Blog Posts > West Virginia’s Prescription Transparency Law Can Address Rising Drug Costs
June 24, 2020

West Virginia’s Prescription Transparency Law Can Address Rising Drug Costs

The cost of prescription drugs is one of the leading health care issues in the United States, accounting for $335 billion of total health care spending in 2018 [1] and over 23 percent of total health insurance premium costs.[2] And the cost of prescription drugs is rising. The cost of prescription drugs is one of the leading health care issues in the United States. Read full report.

According to the Centers for Medicare & Medicaid Services  Office of the Actuary, prescription drug spending growth is projected to outpace all other major sectors of health care, averaging 6.3 percent for 2017-2026.[3] West Virginia has not been immune to the increasing costs of prescription drugs. Between 1991 and 2014, per capita spending on prescription drugs in West Virginia grew by an average of 6.8 percent per year, from $304 per capita to $1,377, faster than all other health care spending. Nationally, per capita prescription drug spending grew by 6.4 percent per year.

Figure 1

West Virginia’s Per Capita Prescription Drug Cost Increases Outpace National Averages (1991-2014)


Understanding how prescription drug prices are set will allow both patients and the state to make more informed decisions about whether prices are excessive, as well as introduce some rationality and evidence into the health care system.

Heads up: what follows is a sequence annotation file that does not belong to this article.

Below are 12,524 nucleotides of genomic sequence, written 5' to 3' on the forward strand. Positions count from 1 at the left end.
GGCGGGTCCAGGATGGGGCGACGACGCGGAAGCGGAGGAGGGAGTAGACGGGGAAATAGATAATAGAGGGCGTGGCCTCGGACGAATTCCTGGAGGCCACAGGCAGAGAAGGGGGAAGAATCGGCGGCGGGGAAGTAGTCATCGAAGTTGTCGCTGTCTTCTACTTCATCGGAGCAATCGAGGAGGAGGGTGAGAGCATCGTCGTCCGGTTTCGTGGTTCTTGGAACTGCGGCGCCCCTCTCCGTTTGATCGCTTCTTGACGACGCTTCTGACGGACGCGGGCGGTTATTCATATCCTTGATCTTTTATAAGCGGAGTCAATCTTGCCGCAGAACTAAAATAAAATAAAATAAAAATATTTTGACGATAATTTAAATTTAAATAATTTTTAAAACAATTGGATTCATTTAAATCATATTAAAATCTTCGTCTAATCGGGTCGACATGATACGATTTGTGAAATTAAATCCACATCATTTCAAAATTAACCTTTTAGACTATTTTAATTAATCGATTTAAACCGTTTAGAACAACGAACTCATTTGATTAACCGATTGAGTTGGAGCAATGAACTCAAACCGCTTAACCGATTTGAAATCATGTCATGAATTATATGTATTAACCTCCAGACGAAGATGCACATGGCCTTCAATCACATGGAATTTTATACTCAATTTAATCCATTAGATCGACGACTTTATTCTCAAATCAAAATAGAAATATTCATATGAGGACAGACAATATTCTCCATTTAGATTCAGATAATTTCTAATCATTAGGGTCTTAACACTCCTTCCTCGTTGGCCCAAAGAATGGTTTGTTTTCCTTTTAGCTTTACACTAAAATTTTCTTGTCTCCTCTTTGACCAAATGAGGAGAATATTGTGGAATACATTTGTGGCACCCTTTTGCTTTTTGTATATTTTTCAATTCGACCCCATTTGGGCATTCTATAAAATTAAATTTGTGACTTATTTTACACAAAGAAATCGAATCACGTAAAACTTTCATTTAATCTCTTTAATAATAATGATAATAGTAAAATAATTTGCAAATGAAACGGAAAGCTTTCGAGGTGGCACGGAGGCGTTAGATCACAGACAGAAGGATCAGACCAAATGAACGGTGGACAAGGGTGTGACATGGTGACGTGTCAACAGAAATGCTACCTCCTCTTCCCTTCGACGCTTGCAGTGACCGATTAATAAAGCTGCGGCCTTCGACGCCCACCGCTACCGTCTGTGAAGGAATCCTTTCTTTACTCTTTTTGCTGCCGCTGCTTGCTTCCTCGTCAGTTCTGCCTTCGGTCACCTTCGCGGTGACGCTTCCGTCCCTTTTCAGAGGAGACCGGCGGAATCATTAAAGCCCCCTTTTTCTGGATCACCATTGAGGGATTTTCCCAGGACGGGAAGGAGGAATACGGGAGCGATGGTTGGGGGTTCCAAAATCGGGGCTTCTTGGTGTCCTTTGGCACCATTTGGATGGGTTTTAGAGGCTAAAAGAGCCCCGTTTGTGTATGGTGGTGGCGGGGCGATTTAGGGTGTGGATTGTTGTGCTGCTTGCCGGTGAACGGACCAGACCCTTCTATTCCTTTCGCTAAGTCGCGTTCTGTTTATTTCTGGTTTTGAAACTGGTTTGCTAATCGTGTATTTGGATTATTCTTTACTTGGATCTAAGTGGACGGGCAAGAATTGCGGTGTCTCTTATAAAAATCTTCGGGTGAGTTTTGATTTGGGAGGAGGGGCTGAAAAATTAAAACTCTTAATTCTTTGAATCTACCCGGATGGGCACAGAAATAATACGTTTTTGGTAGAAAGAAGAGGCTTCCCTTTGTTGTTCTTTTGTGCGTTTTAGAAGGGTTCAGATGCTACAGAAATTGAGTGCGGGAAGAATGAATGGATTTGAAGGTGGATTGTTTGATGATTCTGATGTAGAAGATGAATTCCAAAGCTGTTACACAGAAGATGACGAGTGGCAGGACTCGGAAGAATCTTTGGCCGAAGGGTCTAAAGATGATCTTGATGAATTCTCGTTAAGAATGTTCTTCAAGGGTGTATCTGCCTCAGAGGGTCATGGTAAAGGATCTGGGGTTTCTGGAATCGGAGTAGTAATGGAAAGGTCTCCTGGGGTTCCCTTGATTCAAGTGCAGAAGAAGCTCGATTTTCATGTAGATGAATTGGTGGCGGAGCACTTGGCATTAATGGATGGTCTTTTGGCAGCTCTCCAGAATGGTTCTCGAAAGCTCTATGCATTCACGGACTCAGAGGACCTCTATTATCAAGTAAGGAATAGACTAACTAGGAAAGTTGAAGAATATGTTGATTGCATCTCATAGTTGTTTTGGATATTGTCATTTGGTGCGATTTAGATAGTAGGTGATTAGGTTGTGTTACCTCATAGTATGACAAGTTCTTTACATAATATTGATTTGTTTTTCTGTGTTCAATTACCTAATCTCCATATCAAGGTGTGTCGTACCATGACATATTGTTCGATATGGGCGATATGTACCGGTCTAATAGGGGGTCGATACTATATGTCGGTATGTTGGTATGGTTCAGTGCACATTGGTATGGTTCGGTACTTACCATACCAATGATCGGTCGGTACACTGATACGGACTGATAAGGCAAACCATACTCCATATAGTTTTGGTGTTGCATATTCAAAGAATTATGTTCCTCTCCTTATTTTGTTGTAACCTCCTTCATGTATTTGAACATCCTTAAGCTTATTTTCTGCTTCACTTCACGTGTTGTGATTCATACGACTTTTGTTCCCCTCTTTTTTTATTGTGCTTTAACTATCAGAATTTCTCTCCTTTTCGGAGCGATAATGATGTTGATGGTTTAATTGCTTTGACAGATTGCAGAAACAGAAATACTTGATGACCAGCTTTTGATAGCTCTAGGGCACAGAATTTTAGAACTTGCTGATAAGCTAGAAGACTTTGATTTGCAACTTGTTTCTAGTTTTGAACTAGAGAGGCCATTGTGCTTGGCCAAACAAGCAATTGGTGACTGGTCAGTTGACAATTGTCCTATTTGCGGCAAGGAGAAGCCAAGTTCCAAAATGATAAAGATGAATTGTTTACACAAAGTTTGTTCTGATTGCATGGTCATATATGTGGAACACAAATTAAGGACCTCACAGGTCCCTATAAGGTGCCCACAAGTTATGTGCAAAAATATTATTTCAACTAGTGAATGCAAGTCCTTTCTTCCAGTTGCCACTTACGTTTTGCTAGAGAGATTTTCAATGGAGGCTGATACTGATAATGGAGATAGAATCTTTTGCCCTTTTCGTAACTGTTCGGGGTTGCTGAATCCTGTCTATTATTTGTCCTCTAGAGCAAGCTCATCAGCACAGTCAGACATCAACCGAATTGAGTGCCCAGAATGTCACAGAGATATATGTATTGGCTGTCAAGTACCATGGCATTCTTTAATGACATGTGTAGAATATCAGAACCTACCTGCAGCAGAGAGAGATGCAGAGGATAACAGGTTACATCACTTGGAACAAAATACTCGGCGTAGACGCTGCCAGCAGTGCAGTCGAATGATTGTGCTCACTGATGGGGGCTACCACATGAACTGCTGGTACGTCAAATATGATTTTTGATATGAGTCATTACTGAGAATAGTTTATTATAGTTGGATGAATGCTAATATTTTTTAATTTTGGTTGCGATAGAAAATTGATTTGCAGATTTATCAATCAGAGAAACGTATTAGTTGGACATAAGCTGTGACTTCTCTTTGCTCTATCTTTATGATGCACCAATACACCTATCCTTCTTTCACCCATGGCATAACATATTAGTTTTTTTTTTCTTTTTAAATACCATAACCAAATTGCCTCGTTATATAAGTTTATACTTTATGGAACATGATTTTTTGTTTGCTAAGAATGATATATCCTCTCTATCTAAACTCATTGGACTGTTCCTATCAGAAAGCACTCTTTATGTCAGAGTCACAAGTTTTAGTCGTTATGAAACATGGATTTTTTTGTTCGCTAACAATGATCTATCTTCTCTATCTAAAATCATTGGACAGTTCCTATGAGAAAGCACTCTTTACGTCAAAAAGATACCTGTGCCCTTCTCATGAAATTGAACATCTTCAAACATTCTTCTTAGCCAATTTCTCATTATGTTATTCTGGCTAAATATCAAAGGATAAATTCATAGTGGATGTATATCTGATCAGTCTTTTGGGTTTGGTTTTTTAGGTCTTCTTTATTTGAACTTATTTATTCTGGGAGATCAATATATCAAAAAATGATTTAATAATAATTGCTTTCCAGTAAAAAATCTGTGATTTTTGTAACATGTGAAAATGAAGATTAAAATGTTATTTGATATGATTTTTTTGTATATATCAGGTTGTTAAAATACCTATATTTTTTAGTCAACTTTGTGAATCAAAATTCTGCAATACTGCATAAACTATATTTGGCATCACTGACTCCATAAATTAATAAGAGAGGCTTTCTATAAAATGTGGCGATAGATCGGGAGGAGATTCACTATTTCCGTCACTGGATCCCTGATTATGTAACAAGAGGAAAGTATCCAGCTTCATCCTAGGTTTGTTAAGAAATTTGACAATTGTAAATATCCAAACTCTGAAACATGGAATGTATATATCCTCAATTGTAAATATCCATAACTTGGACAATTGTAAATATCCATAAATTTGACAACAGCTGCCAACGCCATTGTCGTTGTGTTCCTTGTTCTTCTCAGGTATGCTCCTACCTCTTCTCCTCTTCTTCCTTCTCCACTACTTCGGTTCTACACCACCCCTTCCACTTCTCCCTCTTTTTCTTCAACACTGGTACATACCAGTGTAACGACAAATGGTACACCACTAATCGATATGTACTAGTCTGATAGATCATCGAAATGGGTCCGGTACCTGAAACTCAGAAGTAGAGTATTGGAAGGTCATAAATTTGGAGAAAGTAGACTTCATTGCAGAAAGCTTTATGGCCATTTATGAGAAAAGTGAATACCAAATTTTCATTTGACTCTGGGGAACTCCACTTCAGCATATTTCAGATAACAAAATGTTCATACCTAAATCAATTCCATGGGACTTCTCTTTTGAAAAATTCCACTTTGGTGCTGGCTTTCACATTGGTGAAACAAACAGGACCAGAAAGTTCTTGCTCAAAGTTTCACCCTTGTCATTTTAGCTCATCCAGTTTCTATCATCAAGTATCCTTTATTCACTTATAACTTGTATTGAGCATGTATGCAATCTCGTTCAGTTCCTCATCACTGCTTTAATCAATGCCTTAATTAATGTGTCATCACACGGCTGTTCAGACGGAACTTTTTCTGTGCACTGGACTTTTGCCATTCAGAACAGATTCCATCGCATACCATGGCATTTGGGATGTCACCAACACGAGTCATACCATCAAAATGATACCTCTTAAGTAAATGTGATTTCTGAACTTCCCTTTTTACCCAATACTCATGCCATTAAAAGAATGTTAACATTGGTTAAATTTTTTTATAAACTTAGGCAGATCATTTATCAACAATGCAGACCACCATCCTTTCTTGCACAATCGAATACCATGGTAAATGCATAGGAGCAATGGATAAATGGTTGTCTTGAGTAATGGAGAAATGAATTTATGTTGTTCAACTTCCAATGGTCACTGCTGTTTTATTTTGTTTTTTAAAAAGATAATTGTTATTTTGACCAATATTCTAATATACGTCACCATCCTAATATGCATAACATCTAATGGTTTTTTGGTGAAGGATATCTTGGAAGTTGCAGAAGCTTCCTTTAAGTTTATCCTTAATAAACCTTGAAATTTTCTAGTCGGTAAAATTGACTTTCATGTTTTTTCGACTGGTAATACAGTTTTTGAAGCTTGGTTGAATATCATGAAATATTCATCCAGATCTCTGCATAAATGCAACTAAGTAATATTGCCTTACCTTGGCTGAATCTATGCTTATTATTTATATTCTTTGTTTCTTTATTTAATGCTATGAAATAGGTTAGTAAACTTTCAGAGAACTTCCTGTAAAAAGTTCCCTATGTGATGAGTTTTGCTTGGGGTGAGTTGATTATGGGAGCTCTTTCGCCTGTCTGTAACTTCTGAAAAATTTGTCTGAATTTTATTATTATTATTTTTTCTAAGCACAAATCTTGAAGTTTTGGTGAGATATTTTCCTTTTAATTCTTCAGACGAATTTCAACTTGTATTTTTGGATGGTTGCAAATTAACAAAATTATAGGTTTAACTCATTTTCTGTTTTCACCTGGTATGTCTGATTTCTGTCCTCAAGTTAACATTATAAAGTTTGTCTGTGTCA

West Virginia’s recently passed law is a good first step, incorporating some of the best policies from other states, which include covering both generic and patented drugs, research and development costs, and the rationale for price increases.

As the law is implemented, its impacts must be comprehensively analyzed. West Virginia should presume that all information related to prescription drug costs is public information that should be released, allowing company rebuttal only if they can demonstrate that a specific fact is a trade secret. West Virginia policymakers should also give the public the legal right to object to the withholding of specific information.

West Virginia could also consider expanding its law to cover pharmacy benefit managers (PBMs), including which rebates PBMs negotiate. Pharmaceutical companies, without disclosing research and development costs to PBMs, set the prices that PBMs then negotiate down. Laws that require disclosure of drug prices set by pharmaceutical companies would also help in evaluating the pricing practices of PBMs.

Finally, with the information from its price transparency law, West Virginia should explore more active roles in constraining prescription drug prices. For example, Maryland gives discretion to the Attorney General to prosecute drug companies that engage in excessive price increases for “essential generic drugs,” with a suggested threshold of, but not limited to, more than 50 percent over a two-year period.[4] West Virginia could also consider a push for more drug affordability, as well as the creation of a prescription drug affordability review board with the power to regulate drug prices like a public utility.

[1] Centers for Medicare & Medicaid Services. National Health Expenditure Fact Sheet.

[2] America’s Health Insurance Plans. “Where Does Your Premium Dollar Go?”

[3] Cuckler, Gigi A., Andrea M. Sisko, John A. Poisal, Sean P. Keehan, Sheila D. Smith, Andrew J. Madison, Christian J. Wolfe, and James C. Hardesty. “National Health Expenditure Projections, 2017–26: Despite Uncertainty, Fundamentals Primarily Drive Spending Growth.” Health Affairs, 37 (3): 482-92.

[4] Maryland General Assembly, 2017 Session, HB 631

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